Slaves were more prominent in the Southern colonies than in the north, because the land in the South was more suitable for large scale agriculture. By the time of the American Revolution, the South was specialized in agriculture, and slavery was an inherited institution that long pre-dated both the United States and the Confederate States of America. The percentage of slave owners in the population was very small, because slavery was associated with large land holdings that produced export crops.

The motive behind slavery was to have a labor force in order to exploit the land. Those with large land holdings wanted labor and did not care about its color. Trial and error revealed that some Africans had superior survivability to malaria, and thus Africans became the labor force of choice. There was no free labor market. The expanding frontier offered poor whites land of their own, which they preferred to wages as agricultural workers.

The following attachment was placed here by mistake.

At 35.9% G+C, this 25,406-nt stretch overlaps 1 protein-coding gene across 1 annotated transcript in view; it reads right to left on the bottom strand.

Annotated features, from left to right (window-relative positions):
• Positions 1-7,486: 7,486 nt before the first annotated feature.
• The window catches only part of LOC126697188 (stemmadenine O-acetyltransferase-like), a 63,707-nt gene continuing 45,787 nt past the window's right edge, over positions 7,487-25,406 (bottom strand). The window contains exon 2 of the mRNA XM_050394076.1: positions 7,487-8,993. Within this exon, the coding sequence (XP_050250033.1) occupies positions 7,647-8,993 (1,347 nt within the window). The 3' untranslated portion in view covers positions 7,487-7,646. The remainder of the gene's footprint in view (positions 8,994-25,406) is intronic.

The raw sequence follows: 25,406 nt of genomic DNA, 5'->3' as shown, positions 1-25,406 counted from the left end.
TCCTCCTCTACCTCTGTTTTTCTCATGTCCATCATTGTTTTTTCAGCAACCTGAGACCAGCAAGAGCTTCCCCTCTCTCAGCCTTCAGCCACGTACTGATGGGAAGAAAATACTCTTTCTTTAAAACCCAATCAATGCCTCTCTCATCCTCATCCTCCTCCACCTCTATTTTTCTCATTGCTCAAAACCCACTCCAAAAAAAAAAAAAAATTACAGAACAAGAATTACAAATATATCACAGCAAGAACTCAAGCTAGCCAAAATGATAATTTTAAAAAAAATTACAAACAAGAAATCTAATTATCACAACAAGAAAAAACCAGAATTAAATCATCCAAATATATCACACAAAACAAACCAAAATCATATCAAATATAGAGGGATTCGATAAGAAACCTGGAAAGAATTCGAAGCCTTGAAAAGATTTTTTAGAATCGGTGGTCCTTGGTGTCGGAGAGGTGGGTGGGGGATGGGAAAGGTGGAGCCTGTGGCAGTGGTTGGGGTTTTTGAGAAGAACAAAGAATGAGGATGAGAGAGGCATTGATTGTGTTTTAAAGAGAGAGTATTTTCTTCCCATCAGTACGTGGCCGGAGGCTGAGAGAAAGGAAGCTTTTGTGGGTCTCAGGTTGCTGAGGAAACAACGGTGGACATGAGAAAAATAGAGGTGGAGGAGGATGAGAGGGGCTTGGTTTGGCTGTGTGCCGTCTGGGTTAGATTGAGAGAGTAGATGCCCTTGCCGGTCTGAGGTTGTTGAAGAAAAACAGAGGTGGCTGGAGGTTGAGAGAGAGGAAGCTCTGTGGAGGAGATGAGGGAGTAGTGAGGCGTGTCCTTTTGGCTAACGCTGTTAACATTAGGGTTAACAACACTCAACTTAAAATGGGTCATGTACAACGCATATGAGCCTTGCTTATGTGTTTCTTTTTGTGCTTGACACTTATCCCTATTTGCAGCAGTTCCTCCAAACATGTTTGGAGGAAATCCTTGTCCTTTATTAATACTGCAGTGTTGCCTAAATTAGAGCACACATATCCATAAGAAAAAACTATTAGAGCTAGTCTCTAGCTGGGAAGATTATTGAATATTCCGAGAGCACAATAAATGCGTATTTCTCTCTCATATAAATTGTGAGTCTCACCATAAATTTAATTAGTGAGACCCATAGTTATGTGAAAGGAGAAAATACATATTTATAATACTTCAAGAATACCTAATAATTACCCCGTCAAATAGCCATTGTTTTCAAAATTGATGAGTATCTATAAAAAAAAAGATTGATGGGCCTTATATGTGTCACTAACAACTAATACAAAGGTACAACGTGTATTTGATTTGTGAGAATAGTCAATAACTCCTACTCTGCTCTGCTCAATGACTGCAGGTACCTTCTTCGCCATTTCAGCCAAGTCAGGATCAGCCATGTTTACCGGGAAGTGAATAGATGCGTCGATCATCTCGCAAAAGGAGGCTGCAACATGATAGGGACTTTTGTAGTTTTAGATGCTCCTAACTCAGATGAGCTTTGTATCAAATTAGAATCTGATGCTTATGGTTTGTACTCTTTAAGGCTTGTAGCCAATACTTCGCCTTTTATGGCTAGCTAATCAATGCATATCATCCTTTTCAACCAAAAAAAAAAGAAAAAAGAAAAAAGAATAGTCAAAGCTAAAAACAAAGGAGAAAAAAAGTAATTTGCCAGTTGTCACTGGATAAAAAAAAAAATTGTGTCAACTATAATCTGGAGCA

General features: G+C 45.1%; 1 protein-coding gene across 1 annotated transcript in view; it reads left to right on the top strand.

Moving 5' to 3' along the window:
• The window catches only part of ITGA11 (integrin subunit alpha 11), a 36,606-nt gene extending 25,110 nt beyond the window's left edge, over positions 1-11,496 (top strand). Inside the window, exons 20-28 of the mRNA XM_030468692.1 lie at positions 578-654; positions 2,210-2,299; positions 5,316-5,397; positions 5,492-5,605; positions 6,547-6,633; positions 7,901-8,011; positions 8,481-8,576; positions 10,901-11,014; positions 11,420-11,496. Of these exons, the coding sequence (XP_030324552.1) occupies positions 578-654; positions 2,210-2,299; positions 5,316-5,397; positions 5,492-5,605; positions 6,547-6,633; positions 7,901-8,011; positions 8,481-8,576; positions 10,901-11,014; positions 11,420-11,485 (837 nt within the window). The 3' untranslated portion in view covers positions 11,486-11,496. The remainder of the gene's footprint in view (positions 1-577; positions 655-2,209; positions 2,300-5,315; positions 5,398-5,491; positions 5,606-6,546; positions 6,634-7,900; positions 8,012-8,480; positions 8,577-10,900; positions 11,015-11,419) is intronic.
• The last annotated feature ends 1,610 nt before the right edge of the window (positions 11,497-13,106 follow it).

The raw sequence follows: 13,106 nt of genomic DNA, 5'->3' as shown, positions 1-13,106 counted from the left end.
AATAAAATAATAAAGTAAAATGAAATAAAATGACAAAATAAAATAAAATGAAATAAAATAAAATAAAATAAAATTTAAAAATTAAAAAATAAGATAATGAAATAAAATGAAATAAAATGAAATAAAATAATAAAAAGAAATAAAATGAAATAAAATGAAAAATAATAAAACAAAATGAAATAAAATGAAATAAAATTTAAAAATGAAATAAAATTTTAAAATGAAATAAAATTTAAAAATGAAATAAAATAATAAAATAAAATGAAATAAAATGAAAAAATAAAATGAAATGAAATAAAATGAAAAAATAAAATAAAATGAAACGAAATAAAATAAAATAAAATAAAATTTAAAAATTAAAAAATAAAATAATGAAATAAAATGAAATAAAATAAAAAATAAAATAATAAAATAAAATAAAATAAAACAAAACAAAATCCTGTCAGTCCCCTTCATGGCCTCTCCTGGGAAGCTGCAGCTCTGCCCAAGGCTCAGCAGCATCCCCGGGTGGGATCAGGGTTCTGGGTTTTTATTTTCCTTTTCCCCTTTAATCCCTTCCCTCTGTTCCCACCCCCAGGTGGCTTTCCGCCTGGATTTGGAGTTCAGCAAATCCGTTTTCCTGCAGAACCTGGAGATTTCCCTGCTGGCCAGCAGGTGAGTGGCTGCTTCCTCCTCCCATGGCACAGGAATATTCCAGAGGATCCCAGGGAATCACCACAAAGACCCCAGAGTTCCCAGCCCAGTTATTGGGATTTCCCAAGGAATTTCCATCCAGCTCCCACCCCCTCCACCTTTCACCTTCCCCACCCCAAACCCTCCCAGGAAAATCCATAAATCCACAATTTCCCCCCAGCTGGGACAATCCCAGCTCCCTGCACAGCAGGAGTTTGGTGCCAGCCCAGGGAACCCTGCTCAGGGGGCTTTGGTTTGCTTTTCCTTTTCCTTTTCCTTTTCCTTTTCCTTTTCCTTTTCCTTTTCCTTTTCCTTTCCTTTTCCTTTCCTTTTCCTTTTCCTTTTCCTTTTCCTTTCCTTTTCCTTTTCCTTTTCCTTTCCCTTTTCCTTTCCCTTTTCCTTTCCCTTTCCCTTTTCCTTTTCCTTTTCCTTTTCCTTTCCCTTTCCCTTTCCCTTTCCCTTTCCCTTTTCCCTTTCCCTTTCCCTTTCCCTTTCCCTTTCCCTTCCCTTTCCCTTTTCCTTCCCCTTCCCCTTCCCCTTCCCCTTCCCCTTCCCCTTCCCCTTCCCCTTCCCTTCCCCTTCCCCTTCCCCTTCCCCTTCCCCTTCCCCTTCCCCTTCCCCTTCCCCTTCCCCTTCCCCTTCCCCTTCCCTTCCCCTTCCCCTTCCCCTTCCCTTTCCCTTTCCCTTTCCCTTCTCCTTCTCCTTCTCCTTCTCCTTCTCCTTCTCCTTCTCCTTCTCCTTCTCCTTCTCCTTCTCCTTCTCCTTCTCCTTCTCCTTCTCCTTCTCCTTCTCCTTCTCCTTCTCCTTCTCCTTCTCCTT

A racist explanation of slavery and the Confederacy satisfies some agendas, but it is ahistorical.

Explanations are not justifications. Every institution, every vice, every virtue, and language itself has roots. Every institution and every cause has vested interests defending them. There have been a few efforts, such as the French Revolution and the Bolshevik Revolution, to remake the world in a day by casting off all existing institutions, but these attempts came a cropper.

Constant charges of racism can both create and perpetuate racism, just as the constant propaganda out of Washington is creating Islamophobia and Russophobia in the American population. We should be careful about the words we use and reject agenda-driven explanations.